The African National Congress, South Africa's ruling party, meets this week to select its new leader. Reports indicate that Jacob Zuma, the left-leaning former deputy president of South Africa who was fired in 2005 after allegations of corruption, has garnered enough support to unseat current president Thabo Mbeki in the ANC's top job.
Zuma will likely become South Africa's next president when the general election is called in 2009. Although South Africa is politically and economically freer than it was under apartheid, serious challenges remain. Zuma will need to try new ways of addressing them.
According to the United Nations, HIV/AIDS afflicts 19% of South Africans between the ages of 15 and 49, and many doubt the government's commitment to fighting it. Thabo Mbeki, the current president, refuses to talk about the disease, and his firing of popular and capable Deputy Health Minister Nozizwe Madlala-Routledge suggests that he values personal loyalty over professional ability. That also explains why Jackie Selebi, who failed to make a dent in South Africa's murder rate — which remains nine times higher than that of the United States — and who is under indictment for links with organized crime, remains South Africa's police commissioner. The country needs a president who does not mock the citizens' concern over crime.
The parliamentary oversight of the ever-stronger executive is woefully inadequate. The electoral system of proportional representation allows political parties, rather than constituencies, to select their candidates for parliament. That arrangement has allowed the ANC to fill the government benches with scores of toadies who tolerate ministerial mismanagement and corruption out of fear for their jobs.
At the same time, many members of the public refrained from criticizing the Mbeki government because they worried about being accused of lack of patriotism or even racism. On the upside, the contest for the ANC presidency has led to the first genuine country-wide debate about the pros and cons of individual candidates.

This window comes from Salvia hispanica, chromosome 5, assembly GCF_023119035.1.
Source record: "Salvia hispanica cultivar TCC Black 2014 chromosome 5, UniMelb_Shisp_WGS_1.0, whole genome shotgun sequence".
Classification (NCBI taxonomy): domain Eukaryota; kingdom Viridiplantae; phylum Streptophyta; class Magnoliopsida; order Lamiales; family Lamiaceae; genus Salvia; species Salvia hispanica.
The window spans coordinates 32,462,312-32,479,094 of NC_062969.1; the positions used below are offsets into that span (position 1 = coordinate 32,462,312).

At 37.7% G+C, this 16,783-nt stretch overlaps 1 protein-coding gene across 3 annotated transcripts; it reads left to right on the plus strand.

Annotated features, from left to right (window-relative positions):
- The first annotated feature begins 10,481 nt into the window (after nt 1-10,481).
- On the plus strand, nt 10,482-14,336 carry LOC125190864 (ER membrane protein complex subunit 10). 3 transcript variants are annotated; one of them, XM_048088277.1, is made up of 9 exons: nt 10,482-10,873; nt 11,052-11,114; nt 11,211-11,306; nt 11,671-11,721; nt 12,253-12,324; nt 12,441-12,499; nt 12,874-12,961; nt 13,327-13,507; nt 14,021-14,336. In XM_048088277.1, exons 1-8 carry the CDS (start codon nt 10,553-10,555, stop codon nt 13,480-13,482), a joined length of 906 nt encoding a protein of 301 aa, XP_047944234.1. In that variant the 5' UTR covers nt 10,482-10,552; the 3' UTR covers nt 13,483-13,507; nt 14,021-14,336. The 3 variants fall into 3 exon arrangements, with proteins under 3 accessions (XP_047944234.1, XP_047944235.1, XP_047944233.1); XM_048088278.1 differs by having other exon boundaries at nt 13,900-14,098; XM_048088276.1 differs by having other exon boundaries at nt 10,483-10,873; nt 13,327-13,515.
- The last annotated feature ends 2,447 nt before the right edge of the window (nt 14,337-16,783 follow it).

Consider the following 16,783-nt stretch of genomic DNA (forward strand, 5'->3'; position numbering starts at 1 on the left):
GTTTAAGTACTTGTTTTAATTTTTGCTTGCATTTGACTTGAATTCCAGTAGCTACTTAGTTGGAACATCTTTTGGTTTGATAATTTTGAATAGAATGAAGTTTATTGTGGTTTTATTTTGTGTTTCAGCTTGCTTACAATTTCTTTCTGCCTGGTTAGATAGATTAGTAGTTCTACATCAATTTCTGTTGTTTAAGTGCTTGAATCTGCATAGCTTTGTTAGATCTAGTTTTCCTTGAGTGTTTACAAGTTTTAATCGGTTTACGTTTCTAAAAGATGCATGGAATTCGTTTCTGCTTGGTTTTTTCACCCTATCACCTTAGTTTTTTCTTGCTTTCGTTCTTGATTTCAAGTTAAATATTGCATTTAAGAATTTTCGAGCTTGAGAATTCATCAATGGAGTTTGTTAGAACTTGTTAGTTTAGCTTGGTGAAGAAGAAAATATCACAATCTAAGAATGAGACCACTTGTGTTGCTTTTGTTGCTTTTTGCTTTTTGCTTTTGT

Corruption has billowed under Mbeki. Part of the reason for that increase is the conflict between the content of South Africa's much-admired constitution and the realities of the ANC's self-styled "national democratic revolution." The constitution contains plenty of checks and balances.
In contrast, the ANC's politicies saw a Putin-style placement of the party's supporters into all the watchdog roles and positions of oversight. The ANC has mimicked the same approach in the private sector, pressuring the country's large businesses to appoint its supporters into senior positions. The hegemonic impulses of the ruling party have cost South Africa much in terms of economic efficiency and erosion of the rule of law. Whether the ethically compromised Zuma can set that to rights remains uncertain.
If South Africa is to succeed as a multi-racial society, the new president will have to repudiate the racially divisive rhetoric that marked much of the Mbeki presidency. With some one million white South Africans leaving the country over the last decade, Nelson Mandela's "rainbow nation" is becoming less colorful. The large but inefficient public sector is beset by skills shortages and frequent protests among the intended recipients of public services — the vast majority of whom are black — which show that Mbeki's race-based electioneering was not only unethical but self-defeating.
The new president should have the courage to adopt economic reforms that result in faster economic growth. South Africa's money-guzzling, public-private corporations, like South African Airways, which gets billions of rands in annual subsidies, ought to be privatized.
The new president should also liberalize the labor market. In spite of a growing economy, rigid labor laws keep unemployment stubbornly high, at 26%. Worryingly, the number of people in South Africa who live in absolute poverty doubled between 1994 and 2007. Unfortunately, Zuma may be too beholden to the Congress of South African Trade Unions, which was very supportive of his candidacy, to do what is necessary.
Abroad, South African foreign policy is increasingly puzzling and at variance with the ANC's stated commitment to the promotion of human rights. Mbeki has done much to foster peace in Africa, but his international moralizing is at odds with the policies pursued by his foreign-policy mandarins. The ANC cozies up to dictators from Burma and Cuba to Libya and Zimbabwe while at the same time criticizing the American and Israeli foreign policies. For the ANC to criticize American foreign-policy mistakes while shielding Zimbabwe's Robert Mugabe from international scorn is hypocritical and then some.
South Africa remains Africa's dominant economy and its largest democracy. In spite of the mistakes of Mr. Mbeki's presidency, the country's potential remains great. To unleash it, the new president must do a better job than the last.